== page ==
Most people are resigned to the fact that good looking people have a greater chance of being happy in a relationship. Those people actually think that appearance matters and this may influence the way they build their relationship.
However, a new study claims that people have different views and opinions about it. In fact, some women even admitted that their relationship with the less attractive men had become more successful than their relationship with the good looking guys.
According to a research study by Florida State University, experts have found that heterosexual relationships tend to be more successful when the female is the more attractive one than the male.
In an article from Unilad, the researches have come up with this conclusion:
“To complete the study, the couples agreed to be rated on their attractiveness by boffins from Southern Methodist University and Florida State University, and were given a questionnaire to fill in, which explored their desire to remain fit and sexy.”
“The study examined 113 exclusively newlywed couples in their 20s, who live near Dallas and had been married less than four months, thus rendering the findings completely unrepresentative of anyone not befitting that description.”
According to Researcher Tania Reynolds, who co-wrote the study, the Florida State University study has wider implications:
“The results reveal that having a physically attractive husband may have negative consequences for wives, especially if those wives are not particularly attractive.”
“It might be helpful to identify women at risk of developing more extreme weight-loss behavior, which has been linked to other forms of psychological distress, such as depression, anxiety, substance abuse and dissatisfaction with life.”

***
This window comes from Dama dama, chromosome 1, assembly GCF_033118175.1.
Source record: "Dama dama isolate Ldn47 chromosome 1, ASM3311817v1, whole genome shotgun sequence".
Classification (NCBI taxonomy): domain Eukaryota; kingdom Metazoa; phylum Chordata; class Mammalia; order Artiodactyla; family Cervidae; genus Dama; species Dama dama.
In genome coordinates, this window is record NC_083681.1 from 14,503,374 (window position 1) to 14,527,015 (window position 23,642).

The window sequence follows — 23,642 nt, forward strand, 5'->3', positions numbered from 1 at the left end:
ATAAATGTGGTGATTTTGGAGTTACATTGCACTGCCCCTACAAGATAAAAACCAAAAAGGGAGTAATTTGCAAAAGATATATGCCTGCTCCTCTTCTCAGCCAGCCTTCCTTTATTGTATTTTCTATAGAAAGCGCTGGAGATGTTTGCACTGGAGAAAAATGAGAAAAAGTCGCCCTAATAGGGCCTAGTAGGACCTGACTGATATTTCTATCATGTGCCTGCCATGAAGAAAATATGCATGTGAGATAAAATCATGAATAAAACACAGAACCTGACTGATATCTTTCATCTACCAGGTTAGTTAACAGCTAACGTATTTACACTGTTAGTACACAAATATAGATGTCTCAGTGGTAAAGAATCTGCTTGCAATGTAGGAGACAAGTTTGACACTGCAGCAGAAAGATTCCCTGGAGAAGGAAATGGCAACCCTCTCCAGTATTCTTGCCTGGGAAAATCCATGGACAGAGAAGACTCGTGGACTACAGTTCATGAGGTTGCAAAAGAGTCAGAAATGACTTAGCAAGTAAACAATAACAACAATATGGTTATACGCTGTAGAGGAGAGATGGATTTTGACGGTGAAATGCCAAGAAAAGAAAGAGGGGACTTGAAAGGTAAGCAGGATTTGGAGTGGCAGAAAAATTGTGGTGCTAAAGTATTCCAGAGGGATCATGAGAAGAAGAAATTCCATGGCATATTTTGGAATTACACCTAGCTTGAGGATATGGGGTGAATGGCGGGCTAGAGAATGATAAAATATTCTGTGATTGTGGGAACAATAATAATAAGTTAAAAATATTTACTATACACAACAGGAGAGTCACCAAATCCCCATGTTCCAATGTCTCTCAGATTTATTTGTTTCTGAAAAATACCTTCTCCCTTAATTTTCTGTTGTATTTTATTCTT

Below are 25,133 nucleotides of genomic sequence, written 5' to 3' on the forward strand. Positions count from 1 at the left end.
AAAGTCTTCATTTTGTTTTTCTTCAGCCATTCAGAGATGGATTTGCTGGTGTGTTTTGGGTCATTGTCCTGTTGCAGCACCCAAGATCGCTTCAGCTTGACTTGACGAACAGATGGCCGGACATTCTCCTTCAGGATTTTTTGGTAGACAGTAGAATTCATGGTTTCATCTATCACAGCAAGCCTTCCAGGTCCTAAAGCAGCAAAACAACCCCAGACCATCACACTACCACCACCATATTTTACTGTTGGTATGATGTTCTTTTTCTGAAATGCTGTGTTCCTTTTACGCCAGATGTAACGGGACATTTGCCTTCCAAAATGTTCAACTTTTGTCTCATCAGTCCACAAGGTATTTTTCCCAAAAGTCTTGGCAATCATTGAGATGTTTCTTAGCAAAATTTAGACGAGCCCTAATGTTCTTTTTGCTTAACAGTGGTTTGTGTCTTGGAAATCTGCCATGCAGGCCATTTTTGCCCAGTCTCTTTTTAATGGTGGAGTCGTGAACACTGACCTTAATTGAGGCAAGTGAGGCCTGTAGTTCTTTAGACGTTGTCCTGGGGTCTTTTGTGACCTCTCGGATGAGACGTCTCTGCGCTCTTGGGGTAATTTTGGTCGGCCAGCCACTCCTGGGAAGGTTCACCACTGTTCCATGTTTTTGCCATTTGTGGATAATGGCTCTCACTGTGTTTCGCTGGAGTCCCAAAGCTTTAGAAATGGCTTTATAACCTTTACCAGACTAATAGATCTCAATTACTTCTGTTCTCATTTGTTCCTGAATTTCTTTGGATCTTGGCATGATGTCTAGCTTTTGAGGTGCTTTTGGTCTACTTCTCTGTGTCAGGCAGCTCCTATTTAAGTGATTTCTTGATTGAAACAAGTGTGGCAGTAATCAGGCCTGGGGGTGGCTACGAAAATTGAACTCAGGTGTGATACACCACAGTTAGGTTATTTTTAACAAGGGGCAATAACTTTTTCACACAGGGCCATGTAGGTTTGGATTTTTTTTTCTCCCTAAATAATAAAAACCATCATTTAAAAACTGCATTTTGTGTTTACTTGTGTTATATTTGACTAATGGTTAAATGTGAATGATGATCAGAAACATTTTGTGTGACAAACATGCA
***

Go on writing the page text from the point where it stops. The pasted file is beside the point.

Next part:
It also has something to do with women’s diet, as women who are with less attractive husbands felt less need to diet all the time, which apparently made them much happier in their relationship.
Meanwhile, this was not the case with most men as they don’t feel pressured to diet because of the appearance of their partner.
“In contrast, men’s dieting motivations were not significantly associated with their own and their partners’ attractiveness.”
“The husbands seemed to be basically more committed, more invested in pleasing their wives when they felt that they were getting a pretty good deal.”
Tania Reynolds also provided some suggestions as to how couples can combat negative feelings.
According to her, “One way to help these women is for partners to be very reaffirming, reminding them, ‘You’re beautiful. I love you at any weight or body type’.
“Or perhaps focusing on the ways they are a good romantic partner outside of attractiveness and emphasizing those strengths: ‘I really value you because you’re a kind, smart and supportive partner,” she added.
She also concluded that:
“If we understand how women’s relationships affect their decision to diet and the social predictors for developing unhealthy eating behaviors then we will be better able to help them.”